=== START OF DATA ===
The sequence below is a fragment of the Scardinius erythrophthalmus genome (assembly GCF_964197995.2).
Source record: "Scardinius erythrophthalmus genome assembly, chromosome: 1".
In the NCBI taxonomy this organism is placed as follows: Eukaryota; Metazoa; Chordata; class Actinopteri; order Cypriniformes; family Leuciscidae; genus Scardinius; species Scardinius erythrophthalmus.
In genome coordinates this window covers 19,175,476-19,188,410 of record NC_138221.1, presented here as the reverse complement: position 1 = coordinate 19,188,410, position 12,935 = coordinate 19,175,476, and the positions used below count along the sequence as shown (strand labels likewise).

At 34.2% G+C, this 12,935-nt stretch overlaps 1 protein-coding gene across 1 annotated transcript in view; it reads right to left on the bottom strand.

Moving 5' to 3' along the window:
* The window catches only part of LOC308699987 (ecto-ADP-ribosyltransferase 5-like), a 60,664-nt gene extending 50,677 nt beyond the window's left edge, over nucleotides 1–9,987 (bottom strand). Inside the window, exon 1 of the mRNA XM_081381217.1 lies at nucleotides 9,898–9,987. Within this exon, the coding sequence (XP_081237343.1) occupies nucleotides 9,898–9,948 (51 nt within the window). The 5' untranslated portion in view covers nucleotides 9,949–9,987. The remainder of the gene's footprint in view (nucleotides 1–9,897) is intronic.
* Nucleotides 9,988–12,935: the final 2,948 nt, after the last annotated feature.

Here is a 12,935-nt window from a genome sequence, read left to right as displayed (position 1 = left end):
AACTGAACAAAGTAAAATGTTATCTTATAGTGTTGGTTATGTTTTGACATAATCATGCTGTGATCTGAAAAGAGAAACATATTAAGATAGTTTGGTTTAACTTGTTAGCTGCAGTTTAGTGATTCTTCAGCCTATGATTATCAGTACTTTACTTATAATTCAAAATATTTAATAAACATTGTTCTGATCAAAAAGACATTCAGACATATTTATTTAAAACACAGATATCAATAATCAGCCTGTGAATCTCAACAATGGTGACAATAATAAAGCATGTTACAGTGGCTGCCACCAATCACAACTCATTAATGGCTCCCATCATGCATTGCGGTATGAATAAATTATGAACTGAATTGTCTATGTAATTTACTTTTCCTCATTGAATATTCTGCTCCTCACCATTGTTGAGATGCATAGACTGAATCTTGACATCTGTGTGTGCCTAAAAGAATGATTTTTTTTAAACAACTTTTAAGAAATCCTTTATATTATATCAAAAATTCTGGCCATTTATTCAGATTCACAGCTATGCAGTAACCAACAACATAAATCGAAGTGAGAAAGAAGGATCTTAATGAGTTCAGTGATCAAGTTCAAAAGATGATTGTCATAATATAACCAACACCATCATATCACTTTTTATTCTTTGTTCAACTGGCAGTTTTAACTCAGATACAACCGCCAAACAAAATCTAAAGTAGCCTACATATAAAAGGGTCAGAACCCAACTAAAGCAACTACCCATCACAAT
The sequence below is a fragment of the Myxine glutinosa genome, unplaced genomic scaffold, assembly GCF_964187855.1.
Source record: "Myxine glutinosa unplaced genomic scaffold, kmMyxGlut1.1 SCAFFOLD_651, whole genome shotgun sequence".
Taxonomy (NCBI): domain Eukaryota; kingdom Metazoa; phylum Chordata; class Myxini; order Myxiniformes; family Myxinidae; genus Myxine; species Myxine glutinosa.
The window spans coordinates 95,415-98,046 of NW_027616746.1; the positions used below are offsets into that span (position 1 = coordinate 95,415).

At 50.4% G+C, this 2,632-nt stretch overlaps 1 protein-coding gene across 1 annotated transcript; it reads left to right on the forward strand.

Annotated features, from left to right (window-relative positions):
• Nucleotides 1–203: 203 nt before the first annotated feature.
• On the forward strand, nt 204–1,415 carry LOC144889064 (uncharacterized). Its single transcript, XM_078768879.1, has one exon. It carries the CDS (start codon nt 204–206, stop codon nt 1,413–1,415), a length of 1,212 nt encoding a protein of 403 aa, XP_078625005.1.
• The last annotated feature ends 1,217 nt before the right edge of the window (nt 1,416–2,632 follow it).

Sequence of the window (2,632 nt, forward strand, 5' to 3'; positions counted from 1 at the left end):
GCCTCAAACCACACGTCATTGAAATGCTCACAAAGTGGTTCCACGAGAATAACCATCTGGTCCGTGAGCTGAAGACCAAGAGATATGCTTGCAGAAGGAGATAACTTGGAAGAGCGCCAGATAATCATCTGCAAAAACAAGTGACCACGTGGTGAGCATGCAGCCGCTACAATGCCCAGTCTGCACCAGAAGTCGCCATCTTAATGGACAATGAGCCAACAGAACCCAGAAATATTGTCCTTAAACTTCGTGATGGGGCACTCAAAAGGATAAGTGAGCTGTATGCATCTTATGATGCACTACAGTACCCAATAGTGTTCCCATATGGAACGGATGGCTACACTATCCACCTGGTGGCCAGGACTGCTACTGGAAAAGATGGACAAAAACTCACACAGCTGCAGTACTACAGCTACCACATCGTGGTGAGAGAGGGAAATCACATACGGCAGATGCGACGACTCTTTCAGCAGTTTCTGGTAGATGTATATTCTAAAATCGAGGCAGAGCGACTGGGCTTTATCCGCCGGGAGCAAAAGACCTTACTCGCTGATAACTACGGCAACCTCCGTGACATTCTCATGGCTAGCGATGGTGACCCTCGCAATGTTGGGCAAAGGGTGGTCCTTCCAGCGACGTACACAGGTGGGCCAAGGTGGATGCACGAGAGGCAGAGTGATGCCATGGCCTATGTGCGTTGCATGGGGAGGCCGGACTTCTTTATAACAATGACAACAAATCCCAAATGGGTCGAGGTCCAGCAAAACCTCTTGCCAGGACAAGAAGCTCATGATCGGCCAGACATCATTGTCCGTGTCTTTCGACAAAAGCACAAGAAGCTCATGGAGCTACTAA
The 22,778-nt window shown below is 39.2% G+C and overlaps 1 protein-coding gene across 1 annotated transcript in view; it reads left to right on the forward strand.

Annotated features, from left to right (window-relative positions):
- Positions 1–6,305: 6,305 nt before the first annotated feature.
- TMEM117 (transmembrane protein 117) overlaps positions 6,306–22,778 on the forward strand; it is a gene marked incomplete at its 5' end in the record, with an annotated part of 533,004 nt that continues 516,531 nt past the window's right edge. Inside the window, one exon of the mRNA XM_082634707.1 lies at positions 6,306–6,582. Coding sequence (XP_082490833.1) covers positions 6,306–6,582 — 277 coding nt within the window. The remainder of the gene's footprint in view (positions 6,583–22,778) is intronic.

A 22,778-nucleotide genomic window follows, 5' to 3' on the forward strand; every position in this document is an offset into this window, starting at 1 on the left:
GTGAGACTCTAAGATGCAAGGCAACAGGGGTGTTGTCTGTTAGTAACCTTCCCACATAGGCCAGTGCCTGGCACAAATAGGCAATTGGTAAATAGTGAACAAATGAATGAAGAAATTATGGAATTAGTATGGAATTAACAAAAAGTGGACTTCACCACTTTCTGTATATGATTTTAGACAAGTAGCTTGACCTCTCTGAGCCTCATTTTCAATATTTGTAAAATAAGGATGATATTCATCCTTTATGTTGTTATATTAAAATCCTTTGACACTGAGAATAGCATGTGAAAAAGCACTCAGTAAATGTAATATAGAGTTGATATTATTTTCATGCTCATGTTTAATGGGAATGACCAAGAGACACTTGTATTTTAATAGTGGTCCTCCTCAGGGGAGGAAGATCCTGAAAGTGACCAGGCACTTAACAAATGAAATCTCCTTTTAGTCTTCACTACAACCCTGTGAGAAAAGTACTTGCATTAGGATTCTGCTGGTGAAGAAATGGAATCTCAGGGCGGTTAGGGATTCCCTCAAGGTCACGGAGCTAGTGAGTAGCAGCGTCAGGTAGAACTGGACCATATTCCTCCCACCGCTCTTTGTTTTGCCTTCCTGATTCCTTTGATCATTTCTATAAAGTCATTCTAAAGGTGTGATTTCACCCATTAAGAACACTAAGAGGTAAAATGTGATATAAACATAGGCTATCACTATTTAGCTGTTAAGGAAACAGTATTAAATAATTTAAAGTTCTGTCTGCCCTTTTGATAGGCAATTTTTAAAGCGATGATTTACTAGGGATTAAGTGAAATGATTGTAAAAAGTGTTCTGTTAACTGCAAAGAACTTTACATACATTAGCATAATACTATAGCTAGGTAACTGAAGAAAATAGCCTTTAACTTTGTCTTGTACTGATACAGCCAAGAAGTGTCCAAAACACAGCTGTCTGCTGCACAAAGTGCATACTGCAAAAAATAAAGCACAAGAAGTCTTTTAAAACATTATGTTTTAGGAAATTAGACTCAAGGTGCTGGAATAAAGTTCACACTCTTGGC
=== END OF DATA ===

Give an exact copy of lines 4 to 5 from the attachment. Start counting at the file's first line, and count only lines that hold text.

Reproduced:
In genome coordinates this window covers 19,175,476-19,188,410 of record NC_138221.1, presented here as the reverse complement: position 1 = coordinate 19,188,410, position 12,935 = coordinate 19,175,476, and the positions used below count along the sequence as shown (strand labels likewise).

At 34.2% G+C, this 12,935-nt stretch overlaps 1 protein-coding gene across 1 annotated transcript in view; it reads right to left on the bottom strand.